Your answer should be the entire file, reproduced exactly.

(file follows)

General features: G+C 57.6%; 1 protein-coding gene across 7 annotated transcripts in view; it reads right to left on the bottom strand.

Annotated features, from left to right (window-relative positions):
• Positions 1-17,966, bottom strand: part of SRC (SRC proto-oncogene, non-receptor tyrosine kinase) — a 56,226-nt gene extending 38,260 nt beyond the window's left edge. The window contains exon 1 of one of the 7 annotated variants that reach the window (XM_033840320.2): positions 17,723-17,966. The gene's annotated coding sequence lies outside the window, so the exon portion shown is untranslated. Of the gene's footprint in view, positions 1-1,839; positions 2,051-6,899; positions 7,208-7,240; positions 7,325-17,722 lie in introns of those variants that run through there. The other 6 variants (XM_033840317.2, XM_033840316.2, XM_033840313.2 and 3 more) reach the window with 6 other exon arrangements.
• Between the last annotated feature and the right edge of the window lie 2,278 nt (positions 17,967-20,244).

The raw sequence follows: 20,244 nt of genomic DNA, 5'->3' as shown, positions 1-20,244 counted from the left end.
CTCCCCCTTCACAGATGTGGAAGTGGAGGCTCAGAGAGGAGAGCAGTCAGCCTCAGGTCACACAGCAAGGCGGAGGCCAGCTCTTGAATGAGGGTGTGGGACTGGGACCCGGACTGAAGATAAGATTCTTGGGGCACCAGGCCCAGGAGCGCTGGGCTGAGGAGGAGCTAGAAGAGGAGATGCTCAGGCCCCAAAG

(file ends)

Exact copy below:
General features: G+C 57.6%; 1 protein-coding gene across 7 annotated transcripts in view; it reads right to left on the bottom strand.

Annotated features, from left to right (window-relative positions):
• Positions 1-17,966, bottom strand: part of SRC (SRC proto-oncogene, non-receptor tyrosine kinase) — a 56,226-nt gene extending 38,260 nt beyond the window's left edge. The window contains exon 1 of one of the 7 annotated variants that reach the window (XM_033840320.2): positions 17,723-17,966. The gene's annotated coding sequence lies outside the window, so the exon portion shown is untranslated. Of the gene's footprint in view, positions 1-1,839; positions 2,051-6,899; positions 7,208-7,240; positions 7,325-17,722 lie in introns of those variants that run through there. The other 6 variants (XM_033840317.2, XM_033840316.2, XM_033840313.2 and 3 more) reach the window with 6 other exon arrangements.
• Between the last annotated feature and the right edge of the window lie 2,278 nt (positions 17,967-20,244).

The raw sequence follows: 20,244 nt of genomic DNA, 5'->3' as shown, positions 1-20,244 counted from the left end.
CTCCCCCTTCACAGATGTGGAAGTGGAGGCTCAGAGAGGAGAGCAGTCAGCCTCAGGTCACACAGCAAGGCGGAGGCCAGCTCTTGAATGAGGGTGTGGGACTGGGACCCGGACTGAAGATAAGATTCTTGGGGCACCAGGCCCAGGAGCGCTGGGCTGAGGAGGAGCTAGAAGAGGAGATGCTCAGGCCCCAAAG